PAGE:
Changing with time
Former Batt editor, commandant’s staff discuss evolution of practices
By Abigail Ochoa & Angel Franco @AbigailOchoa88 & @angelmadison_
As times change and evolve, so do many traditions. Some of what was once acceptable and popular is no longer. The Corps of Cadets is no exception and has seen some of its traditions change, evolve or be completely removed.
While some changes were due to generational shifts, some posed a threat to cadets’ safety.
One of these traditions is the Flight of the Great Pumpkin. This tradition takes place in October around the time of Halloween. Today, cadets carry a giant pumpkin and take turns smashing the pumpkin on the ground. However, this wasn’t always the case said Angelique Gammon, instructional assistant professor of communication and Class of 1981.
“[The Corps] would put pumpkins over the heads of freshmen and seniors with ax handles would try to bash them off,” Gammon said.
Gammon wrote an editorial about the Flight of the Great Pumpkin while she was the editor-in-chief of The Battalion in the fall of 1981. In the editorial, she described the Flight of the Great Pumpkin as something straight out of a Hollywood film set.
“At best, this sounds like the plot to a B-grade horror flick; at worst it sounds like a pseudo-sadistic fraternity stunt,” Gammon wrote in the editorial.
Gammon’s strong opinion on the Flight of the Great Pumpkin didn’t go unnoticed. In fact, members of Company C-2 responded to Gammon’s editorial. Gerald Smith, Class of 1982 and the commanding officer of Company C-2 at the time, wrote a letter directed to her.
“I believe that you wrote an editorial about a subject on which you have very little knowledge and a great deal of misinformation,” the letter says. “If you did in fact investigate our Halloween ritual at all, you either choose to ignore the facts or you did not care to publish the whole story.
“In either case, it appears that you used our Halloween activity as a basis for taking a cheap shot at the Corps of Cadets.”
While she found it to be a form of hazing, her father, T.R. Copeland, who was in the Corps before enlisting to the Marines, laughed after reading her editorial because he didn’t see it that way.
“You have a whole history here, depending on the generation,” Gammon said. “But I also think it’s relevant that in 1982, at a time when institutions were starting to recognize things like hazing, harassment, etcetera, we had an event on campus that we as a news organization would go cover and it clearly constituted — if not hazing — a really stupid idea.”
While she received much backlash for the editorial — most notably from the Aggie Band — and was called “anti-Corps” and a “2%er,” Gammon said it has more to do with her views on consent than her views on the organization.
“Part of hazing is the consent to go through the right of passage,” Gammon said. “When you join the Corps, you know as a freshman your hair is going to be millimeters shorter than the seniors, you know that you wear ugly shoes instead of cool boots — you have fully consented to go through that part of the right of passage to enter the Corps as a freshman. Things that are outside of your control, endanger you or demean you constitute hazing.”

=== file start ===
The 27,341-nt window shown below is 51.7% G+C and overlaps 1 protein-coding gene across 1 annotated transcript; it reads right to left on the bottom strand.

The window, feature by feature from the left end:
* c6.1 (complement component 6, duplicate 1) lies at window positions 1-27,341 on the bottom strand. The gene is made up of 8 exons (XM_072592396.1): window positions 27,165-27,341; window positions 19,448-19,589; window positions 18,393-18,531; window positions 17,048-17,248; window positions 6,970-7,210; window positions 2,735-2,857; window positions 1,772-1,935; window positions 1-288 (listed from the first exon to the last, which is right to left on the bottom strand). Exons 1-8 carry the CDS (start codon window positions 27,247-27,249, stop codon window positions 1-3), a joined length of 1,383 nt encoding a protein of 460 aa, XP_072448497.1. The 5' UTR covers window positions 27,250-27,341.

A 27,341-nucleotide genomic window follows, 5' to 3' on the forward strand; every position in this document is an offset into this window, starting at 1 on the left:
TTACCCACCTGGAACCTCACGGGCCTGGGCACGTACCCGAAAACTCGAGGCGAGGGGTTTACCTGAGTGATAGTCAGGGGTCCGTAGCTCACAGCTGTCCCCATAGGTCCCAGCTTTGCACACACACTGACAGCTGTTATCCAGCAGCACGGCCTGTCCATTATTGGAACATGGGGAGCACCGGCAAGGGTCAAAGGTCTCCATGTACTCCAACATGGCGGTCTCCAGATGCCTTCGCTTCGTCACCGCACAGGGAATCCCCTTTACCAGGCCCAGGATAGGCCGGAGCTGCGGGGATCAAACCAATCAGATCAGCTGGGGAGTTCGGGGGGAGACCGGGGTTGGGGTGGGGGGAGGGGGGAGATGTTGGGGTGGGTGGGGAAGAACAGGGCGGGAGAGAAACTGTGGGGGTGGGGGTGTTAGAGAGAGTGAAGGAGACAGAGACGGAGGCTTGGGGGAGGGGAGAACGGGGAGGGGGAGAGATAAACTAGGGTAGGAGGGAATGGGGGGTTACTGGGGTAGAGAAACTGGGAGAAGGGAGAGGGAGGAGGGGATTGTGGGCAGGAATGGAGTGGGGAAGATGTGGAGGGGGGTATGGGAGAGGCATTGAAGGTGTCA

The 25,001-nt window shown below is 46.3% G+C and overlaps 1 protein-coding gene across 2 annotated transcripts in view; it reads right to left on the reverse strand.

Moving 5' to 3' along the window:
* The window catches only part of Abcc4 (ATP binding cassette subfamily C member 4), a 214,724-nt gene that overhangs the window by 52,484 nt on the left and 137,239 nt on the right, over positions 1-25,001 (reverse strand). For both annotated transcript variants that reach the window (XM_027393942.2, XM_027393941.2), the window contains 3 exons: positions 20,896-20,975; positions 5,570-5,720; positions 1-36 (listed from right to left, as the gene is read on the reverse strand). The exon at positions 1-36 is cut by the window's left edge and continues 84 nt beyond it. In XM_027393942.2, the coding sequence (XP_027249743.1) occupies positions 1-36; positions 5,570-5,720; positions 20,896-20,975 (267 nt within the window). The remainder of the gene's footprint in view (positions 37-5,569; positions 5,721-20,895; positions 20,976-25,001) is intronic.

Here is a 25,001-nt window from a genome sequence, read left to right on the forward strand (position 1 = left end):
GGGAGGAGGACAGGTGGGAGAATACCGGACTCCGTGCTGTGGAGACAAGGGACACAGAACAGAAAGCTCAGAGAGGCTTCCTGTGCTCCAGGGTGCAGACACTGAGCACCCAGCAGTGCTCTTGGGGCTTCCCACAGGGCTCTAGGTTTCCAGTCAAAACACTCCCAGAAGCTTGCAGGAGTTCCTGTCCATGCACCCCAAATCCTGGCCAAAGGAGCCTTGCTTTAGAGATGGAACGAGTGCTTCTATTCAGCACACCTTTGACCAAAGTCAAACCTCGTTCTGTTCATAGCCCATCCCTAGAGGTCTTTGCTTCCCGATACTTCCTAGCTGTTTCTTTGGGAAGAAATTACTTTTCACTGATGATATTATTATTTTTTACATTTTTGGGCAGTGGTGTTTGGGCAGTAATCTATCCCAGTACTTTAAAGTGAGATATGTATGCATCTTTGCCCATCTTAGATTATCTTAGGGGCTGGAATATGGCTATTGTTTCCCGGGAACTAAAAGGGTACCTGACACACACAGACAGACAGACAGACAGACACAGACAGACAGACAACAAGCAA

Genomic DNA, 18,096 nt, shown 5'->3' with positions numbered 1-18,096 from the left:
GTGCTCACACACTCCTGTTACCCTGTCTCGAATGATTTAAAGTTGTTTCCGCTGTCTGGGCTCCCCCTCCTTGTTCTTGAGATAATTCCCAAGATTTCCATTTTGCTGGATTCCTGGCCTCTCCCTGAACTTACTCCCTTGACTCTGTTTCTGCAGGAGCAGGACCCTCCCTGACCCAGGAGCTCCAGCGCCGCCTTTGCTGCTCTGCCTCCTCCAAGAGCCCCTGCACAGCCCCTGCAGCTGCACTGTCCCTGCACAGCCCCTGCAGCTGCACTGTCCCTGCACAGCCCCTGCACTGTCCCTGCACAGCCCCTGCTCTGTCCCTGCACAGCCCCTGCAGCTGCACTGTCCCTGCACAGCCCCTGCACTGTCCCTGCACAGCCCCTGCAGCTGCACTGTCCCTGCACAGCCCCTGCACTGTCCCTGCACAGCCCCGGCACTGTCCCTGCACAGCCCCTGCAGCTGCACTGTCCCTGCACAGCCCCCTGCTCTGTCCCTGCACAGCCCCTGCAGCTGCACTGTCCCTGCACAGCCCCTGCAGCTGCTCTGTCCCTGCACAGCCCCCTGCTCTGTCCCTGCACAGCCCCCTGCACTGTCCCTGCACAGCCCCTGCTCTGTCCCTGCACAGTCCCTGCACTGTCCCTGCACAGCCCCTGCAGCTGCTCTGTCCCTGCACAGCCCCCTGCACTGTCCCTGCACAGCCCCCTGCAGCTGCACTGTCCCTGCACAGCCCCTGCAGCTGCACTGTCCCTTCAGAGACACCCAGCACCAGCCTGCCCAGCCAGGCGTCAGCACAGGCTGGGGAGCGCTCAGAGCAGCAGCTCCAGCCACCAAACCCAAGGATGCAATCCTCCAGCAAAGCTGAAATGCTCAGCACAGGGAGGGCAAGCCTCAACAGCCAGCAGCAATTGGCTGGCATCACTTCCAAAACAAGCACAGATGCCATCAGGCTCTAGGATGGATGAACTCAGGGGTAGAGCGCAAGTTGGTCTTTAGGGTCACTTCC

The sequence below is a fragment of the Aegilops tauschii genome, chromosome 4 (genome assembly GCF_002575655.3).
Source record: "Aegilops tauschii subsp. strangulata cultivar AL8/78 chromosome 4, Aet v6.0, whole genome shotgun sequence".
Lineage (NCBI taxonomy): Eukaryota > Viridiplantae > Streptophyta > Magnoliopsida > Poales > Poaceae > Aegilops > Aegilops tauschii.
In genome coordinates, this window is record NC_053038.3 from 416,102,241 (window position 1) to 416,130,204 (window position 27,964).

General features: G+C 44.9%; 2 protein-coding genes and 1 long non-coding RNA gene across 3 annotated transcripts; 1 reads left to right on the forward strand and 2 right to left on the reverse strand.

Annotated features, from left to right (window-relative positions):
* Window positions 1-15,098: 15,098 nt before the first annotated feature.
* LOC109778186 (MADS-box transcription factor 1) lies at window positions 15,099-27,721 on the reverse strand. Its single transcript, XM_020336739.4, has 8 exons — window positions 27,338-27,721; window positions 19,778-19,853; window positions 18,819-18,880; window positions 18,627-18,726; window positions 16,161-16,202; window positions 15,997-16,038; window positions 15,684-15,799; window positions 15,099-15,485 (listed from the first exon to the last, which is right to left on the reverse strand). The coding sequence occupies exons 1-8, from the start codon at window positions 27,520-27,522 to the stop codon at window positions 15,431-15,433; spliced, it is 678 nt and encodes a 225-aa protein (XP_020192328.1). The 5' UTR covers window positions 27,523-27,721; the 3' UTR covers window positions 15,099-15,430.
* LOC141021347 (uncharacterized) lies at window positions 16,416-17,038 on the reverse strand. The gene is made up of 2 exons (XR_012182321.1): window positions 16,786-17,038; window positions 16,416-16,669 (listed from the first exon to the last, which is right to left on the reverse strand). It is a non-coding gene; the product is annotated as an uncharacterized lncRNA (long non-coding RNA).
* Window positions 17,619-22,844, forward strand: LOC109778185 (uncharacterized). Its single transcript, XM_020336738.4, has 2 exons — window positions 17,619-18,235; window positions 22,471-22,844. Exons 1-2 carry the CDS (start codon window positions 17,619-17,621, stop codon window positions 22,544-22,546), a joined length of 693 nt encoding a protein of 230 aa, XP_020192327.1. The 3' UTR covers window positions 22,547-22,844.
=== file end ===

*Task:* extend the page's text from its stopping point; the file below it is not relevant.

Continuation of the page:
One tradition that is a common right of passage for freshmen is square meals. This practice was recently removed from the Corps, but it used to be known as the specific way freshman cadets ate their meals.
Cadets would first ask the highest ranking Corps member at the table for permission to sit down, then the cadets would sit at the edge of their seats at attention. Once the cadet started eating, they would have to use their right hand and eat in a square motion while looking forward and not at their plate.
Assistant Commandant for Discipline Col. Gary Beaty, and assistant Commandant for Operations and Training Col. Glenn Starnes said neither of them had experienced square meals during their time in the Corps and questioned its usefulness when they returned to Texas A&M.
“In 26 years of the Army, I never once had to eat a square meal,” Beaty said.
Starnes said many of what people think are Corps traditions are not necessarily worthy of that label.
“Traditions of this school are Silver Taps, Muster, the 12th Man, Midnight Yell,” Starnes said. “Traditions that some people think [are traditions], are not traditions. They are Aggie lore — ‘The things that we did when we were here, why don’t you get to do those things?’”
Beaty said that while stories that are passed down from generations are a big part of people’s perceptions of the Corps, societal changes are just as important to keep in mind.
“Sometimes it’s like fishing stories,” Beaty said. “When it’s told over time, you get further away from the actual event. ... The fish grows a little bit bigger every time you tell it. Next thing you know, my fish is big when it was a little bait-size fish. There’s some of that that’s living in the glory days. There are just things that you can’t do now that you could do 50 years ago or 60 years ago.”